Chicagoland: 2017 Homicides through June, Update!

In a previous article Chicagoland: Systems Axioms, Boundaries, and 2017 Homicides through June this blog reported the total number of homicides for the first 6 months of 2017 was 329. This total was taken from the most current data provided by the Chicago Tribune.

However, these numbers do change from time to time. According to the most current Chicago Tribune data, the total number of homicides through 2017 now stands at 333. This means that 2017 homicide data is now on pace with 2016 homicide data: 333 homicides in 2016 through June and 333 homicides in 2017 through June.

Graph 1

We’ve built a system’s foundation over the past few articles. We’ve established the (3) systems’ axioms, we’ve provided examples of systems’ boundaries, and we’ve illustrated systems’ behaviors; and now we can these axioms and notions to provide a greater understanding of what the homicide data is telling us.

We know Chicago is a system with boundaries and behaviors. If we differentiate 2016 from 2017, we can identify similarities and differences in Chicago’s homicide behavior; that is, how a system’s performance changes over time. In this case, we mean the lower the number of homicides, the better the performance of this system.

Why is this the case? This is because economic utility is inversely proportional to crime and therefore homicides. In other words, as crime increases, economic utility decreases, and as crime decreases, economic utility increases. However, it should be noted that there are exceptions to this rule, for example, Downtown Minneapolis.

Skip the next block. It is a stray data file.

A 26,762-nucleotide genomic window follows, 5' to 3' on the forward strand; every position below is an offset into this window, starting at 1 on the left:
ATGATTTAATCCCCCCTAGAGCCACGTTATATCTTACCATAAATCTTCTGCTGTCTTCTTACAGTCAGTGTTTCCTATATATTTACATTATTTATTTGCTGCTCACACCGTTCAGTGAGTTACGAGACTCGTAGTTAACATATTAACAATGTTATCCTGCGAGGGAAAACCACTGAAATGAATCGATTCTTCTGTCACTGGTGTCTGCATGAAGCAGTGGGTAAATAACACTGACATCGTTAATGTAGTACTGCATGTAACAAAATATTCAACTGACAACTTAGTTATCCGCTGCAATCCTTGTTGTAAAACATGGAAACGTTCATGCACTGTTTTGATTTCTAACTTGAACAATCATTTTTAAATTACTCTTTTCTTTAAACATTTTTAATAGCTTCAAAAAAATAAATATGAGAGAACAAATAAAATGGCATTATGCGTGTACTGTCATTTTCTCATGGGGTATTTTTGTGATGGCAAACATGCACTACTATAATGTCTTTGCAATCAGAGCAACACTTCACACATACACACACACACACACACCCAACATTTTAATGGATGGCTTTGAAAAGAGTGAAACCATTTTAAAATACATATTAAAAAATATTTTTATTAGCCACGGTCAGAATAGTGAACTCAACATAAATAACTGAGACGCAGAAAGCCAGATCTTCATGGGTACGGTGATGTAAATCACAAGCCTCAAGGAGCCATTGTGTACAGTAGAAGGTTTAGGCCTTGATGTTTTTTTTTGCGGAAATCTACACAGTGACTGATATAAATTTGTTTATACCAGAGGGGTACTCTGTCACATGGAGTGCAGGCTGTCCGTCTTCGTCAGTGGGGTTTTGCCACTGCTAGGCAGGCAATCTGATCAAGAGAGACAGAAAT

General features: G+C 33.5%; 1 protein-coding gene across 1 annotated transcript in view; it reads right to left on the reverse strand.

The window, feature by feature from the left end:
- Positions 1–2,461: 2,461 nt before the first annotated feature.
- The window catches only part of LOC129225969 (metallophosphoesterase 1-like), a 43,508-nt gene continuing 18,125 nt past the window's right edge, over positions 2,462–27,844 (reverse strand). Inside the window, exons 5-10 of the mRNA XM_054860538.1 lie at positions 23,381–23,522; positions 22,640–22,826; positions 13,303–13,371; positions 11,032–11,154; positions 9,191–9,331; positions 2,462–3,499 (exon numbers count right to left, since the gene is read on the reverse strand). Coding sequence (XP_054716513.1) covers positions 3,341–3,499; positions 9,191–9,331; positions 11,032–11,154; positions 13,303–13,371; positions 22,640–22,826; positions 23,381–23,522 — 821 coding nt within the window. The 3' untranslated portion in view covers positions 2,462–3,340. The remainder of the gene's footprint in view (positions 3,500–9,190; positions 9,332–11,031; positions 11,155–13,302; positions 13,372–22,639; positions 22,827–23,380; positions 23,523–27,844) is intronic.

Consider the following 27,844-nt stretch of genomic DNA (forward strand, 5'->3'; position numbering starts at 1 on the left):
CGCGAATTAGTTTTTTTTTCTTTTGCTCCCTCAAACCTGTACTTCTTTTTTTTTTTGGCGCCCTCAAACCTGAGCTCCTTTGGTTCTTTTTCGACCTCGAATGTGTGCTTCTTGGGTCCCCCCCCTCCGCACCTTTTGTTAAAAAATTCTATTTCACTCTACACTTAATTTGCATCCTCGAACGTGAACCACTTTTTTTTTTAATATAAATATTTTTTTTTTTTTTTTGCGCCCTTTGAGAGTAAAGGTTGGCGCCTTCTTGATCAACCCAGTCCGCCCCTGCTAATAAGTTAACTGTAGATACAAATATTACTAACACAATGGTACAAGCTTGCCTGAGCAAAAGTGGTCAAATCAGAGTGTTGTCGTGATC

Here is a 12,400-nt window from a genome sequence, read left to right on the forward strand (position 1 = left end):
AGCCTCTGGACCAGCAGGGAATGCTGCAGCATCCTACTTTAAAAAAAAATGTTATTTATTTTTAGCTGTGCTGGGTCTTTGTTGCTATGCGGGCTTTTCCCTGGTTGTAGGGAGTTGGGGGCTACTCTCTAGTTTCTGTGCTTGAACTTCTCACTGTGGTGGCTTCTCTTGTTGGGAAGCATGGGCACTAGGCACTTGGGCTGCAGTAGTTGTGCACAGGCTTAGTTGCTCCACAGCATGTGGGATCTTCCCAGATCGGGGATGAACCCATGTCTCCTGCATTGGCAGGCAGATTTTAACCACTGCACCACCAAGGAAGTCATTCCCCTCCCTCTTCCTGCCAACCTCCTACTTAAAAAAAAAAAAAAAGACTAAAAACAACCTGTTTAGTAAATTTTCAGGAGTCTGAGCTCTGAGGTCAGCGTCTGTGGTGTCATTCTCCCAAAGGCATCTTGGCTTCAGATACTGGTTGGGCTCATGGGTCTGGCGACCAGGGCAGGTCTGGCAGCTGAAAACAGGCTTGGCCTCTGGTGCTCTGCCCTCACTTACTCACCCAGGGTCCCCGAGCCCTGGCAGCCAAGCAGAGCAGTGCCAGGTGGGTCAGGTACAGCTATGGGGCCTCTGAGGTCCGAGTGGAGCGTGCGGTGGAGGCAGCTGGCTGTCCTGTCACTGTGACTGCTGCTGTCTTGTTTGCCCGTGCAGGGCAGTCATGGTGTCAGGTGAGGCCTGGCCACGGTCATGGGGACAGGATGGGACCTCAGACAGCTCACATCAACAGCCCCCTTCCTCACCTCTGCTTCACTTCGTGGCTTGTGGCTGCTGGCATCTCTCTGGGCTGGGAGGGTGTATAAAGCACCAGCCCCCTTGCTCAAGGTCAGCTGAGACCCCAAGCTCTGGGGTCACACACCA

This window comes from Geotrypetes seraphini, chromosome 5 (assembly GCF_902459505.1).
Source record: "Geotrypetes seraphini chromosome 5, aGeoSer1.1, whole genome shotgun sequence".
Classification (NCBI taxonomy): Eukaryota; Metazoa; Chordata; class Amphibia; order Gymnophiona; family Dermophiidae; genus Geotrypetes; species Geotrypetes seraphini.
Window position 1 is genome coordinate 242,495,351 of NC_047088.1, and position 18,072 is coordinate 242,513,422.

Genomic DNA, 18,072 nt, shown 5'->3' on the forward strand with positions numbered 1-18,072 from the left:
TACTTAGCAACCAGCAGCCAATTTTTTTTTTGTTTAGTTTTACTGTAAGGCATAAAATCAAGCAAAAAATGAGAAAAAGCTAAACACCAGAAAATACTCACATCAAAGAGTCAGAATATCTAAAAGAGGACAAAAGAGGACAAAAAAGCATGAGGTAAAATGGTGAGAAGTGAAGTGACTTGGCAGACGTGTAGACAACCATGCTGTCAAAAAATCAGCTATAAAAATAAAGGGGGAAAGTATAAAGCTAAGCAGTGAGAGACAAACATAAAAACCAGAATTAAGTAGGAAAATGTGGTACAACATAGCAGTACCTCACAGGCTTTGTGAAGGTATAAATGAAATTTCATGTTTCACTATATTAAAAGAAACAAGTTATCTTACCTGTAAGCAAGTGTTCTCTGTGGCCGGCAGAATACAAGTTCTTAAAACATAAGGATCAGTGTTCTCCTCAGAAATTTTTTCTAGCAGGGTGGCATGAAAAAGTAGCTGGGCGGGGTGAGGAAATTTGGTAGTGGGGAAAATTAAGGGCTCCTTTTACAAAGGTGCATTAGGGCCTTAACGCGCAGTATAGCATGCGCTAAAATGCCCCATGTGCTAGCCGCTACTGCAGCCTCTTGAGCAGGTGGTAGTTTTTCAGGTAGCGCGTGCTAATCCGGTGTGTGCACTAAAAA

By observing the data in Graph 1, we can see that there aren’t many significant differences between 2016 data and 2017 data. Of course, there are months in 2016 that contain a greater number of homicides than there are months in 2017 and visa versa.

For example, there were more homicides in January, March, and May of 2016 than in those same months in 2017. In contrast, there were more homicides in February, April, and June of this year than those same months in 2016.

The greatest difference between the two years has been the months of May and June. For instance, there were 12 more homicides in May of 2016, 68 in total or approximately 17.5 percent, than in May of 2017. In comparison, there were 11 more homicides in June of 2017, 84 in total or approximately 15 percent, than in June of 2016. But overall, the behavior of the Chicago system of 2017 has been similar to the behavior of the Chicago system of 2016.

Either way, this system’s behavior is going to continue to depress economic utility in some parts of Chicago where these homicides are concentrated. And as the readers of this blog now, homicide distribution is not equal throughout Chicago.

This is because the neighborhoods of Austin, Englewood, Garfield Park, and North Lawndale to name a few continue to experience high numbers of homicides and high numbers of crime in general year after year. In contrast, the neighborhoods of Edison Park, North Park, Forest Glen, and Hegewisch to name a few do not experience such adverse systems’ variables, and of course this is good.

But how can adverse systems’ variables be addressed either by economic and public policy or by market solutions in these depressed subsystems of Chicago? Or perhaps these systems’ challenges could be addressed with a combination of government and marketplace solutions in these depressed subsystems of Chicago?

Let us now, as we have done before, attempt to disprove our notions and work in the tradition of natural philosophy until the next blog.

 

Matt Johnson is a blogger/writer for The Systems Scientist and the Urban Dynamics blog. He has also contributed to the Iowa State Daily and Our Black News. Matt has a Bachelor of Science in Systems Science, with focuses in applied mathematics and economic systems, from Iowa State University. 

You can connect with him directly in the comments section, and follow him on Facebook

You can also follow The Systems Scientist on Twitter or Facebook.

 

Photo Credit: Pixabay

 

 

 

 

 

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